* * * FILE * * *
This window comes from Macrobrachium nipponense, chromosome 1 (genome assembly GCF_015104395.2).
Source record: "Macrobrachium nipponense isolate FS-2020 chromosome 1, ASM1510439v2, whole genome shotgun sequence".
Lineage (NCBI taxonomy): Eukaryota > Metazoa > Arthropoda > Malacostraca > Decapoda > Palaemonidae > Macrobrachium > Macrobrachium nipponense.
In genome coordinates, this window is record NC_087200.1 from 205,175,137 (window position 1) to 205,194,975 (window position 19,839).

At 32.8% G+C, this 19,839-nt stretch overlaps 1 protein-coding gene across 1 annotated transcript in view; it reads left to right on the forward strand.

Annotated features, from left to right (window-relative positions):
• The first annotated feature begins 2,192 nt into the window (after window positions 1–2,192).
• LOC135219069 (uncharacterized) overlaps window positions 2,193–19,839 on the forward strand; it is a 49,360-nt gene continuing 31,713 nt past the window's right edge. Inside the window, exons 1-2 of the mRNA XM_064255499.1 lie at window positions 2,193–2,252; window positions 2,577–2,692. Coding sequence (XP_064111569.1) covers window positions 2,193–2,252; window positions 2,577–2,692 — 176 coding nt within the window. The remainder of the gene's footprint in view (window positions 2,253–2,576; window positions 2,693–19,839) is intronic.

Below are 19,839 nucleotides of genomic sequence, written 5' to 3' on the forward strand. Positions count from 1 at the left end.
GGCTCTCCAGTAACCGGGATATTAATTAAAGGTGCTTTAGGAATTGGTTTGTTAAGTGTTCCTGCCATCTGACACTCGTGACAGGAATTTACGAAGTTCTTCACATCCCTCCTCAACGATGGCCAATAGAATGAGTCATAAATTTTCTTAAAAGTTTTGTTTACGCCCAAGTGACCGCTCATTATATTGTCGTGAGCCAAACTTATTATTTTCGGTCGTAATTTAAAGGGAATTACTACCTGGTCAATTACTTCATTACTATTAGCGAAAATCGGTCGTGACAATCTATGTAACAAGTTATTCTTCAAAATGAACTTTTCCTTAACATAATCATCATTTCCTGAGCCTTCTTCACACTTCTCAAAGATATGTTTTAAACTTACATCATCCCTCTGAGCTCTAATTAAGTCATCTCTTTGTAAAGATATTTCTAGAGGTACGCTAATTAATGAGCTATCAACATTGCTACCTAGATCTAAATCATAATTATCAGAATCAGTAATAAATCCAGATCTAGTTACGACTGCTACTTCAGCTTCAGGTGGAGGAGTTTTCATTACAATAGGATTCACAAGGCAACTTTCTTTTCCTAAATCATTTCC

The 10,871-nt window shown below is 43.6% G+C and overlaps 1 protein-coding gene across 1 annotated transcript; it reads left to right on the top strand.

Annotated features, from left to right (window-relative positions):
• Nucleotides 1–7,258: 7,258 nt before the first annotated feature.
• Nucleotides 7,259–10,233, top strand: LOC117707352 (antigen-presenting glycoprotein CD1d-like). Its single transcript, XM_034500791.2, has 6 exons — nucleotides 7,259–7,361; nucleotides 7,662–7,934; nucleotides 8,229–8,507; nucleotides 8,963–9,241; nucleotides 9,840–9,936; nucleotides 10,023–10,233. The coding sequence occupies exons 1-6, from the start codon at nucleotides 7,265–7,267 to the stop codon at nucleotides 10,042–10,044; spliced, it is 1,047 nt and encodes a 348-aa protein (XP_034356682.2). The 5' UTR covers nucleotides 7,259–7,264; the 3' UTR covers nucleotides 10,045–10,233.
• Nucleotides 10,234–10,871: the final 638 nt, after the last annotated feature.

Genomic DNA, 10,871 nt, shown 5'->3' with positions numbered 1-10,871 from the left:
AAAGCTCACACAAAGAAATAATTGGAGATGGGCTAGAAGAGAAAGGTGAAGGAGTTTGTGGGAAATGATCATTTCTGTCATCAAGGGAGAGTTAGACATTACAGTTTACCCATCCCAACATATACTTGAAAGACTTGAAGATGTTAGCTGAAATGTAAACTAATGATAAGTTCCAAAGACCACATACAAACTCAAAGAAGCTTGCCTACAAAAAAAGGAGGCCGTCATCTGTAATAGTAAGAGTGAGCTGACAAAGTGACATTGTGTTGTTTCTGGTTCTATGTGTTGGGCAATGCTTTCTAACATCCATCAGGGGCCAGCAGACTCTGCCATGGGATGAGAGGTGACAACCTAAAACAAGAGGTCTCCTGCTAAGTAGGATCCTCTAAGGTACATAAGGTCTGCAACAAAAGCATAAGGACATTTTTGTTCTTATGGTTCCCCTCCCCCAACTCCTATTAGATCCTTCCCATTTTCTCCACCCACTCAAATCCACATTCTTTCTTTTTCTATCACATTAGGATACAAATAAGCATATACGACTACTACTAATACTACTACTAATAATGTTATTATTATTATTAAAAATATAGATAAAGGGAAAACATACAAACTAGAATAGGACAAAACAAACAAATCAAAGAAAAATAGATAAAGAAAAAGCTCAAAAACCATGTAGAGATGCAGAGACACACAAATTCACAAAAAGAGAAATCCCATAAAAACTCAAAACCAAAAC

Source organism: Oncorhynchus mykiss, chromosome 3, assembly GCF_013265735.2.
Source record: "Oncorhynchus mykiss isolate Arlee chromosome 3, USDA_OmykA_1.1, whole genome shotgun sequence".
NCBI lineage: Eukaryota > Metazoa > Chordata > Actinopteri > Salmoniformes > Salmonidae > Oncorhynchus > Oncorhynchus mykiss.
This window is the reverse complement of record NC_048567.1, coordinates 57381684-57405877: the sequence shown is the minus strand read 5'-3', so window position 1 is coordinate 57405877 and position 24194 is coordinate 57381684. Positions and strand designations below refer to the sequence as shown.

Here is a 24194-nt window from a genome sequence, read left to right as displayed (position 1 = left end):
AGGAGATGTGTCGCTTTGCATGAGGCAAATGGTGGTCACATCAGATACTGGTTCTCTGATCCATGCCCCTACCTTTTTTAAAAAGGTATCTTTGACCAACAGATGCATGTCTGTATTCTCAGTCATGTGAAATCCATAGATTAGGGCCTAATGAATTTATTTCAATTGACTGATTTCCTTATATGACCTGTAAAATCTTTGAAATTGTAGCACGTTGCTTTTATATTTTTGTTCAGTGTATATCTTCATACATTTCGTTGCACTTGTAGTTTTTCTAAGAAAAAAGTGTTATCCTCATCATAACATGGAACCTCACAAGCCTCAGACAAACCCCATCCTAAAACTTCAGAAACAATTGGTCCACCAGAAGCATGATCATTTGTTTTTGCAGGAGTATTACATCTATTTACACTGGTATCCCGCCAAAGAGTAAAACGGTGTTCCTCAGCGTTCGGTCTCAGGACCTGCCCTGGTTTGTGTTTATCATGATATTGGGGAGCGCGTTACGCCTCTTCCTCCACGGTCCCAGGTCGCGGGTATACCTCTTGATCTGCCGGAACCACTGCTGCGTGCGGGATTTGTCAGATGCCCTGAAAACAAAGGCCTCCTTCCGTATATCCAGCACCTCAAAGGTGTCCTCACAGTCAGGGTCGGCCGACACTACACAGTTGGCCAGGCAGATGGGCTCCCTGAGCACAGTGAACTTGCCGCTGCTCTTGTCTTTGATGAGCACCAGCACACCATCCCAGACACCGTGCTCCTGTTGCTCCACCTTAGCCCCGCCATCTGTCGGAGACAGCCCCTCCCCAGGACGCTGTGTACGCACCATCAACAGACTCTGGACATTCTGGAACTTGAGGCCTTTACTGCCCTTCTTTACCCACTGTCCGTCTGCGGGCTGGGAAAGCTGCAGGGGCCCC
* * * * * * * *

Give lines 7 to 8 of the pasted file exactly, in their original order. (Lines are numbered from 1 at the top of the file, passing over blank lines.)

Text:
• The first annotated feature begins 2,192 nt into the window (after window positions 1–2,192).
• LOC135219069 (uncharacterized) overlaps window positions 2,193–19,839 on the forward strand; it is a 49,360-nt gene continuing 31,713 nt past the window's right edge. Inside the window, exons 1-2 of the mRNA XM_064255499.1 lie at window positions 2,193–2,252; window positions 2,577–2,692. Coding sequence (XP_064111569.1) covers window positions 2,193–2,252; window positions 2,577–2,692 — 176 coding nt within the window. The remainder of the gene's footprint in view (window positions 2,253–2,576; window positions 2,693–19,839) is intronic.